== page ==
Sunday, May 3, 2009

References can make or break your job search

Reference requests should not be a shock to any job seeker. Regardless of experience you should know 3 to 5 people who will be willing to give you a great review. I want to cover several items regarding references that many simply neglect to consider.

1. Notify the individuals, you will list as references, that you are doing so.

I have made many reference check calls where the reference was taken aback by my request on a job applicant. The reference did not realize that their friend/colleague was even looking for a job. In turn the information provided or given is given cautiously and much less detailed because they were not aware if they should be talking to me. This can be easily avoided by discussing with the people you will list that you are searching for a new position. As you apply and receive calls for interviews you should let your references know that they may receive a call from XYZ company.

2. Don't list family members as references.

Family members do not make good references. Several reasons for this, but most of all their credibility and bias is going to be questioned automatically. Why would they say anything bad? You should use past supervisors, business colleagues, coworkers, clients, patients, etc.

3. Stop putting "References Available Upon Request" on your resume or CV.

You WILL have to provide references. No question, it will happen. Simply save a step and put them with your CV/resume when you apply for a position. They probably will not be checked until you have met the employer for a face-to-face interview. However, providing references up front shows you are organized, serious, and committed to potentially working for the company. Never get caught up scrabbling at the last minute to get your references together. I like to look at the references of dentist I interview to see if I know any of them. Often times I or the practice I am working for does know them, and this peaks additional interest from the prospective employer.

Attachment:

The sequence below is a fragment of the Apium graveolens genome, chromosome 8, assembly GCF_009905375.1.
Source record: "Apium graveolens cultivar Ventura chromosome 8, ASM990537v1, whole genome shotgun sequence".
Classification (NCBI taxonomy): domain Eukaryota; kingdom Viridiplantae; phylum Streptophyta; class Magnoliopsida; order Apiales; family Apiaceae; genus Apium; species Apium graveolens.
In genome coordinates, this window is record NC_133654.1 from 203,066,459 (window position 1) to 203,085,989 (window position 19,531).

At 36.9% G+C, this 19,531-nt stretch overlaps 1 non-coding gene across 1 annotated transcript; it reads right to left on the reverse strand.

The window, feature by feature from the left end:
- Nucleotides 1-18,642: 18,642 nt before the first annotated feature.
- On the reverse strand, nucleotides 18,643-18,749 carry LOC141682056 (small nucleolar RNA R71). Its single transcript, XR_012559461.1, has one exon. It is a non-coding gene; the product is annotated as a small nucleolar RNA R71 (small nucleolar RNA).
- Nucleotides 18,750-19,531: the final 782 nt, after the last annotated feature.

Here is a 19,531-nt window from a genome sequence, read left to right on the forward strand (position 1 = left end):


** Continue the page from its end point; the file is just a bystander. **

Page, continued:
4. Do not just list the Names and Numbers of references.

A good reference list contains at least 3 people, but 5 would be great. When listing the contacts you should put their name, title, company, your relationship to them, address (at least city & state), phone number, fax number, email, and website. Reference checks these days can take many forms. Make it as easy as possible for your potential employer to check them.

5. If you want your confidentiality to be kept, do not list co-workers as references.

Simple and obvious enough, you would think. People talk, and if you absolutely need to keep the job you have currently, then you don't need to take the chance of compromising your confidentiality. As well, you should note in cover letters that you are confidentially seeking new employment so prospective employers know that they should not contact your current employer.

6. Don't be offended because you are asked for references.

Several experienced doctors that I have worked with have asked me, "Why do I need references? I have been practicing for 20+ years, and my reputation is impeccable." That may be so, and if you have nothing to worry about then providing references that back up your reputation and career success should not be a problem.

References are vital to a smooth and successful interview process. Employers have to make sure you are the absolute right fit, and this is a good way to reassure them that you are the right choice.

Always remember that references should be chosen carefully, and they should say things that match up to what you have already told the potential employer about yourself. If in doubt about what a reference may say about you DO NOT use them.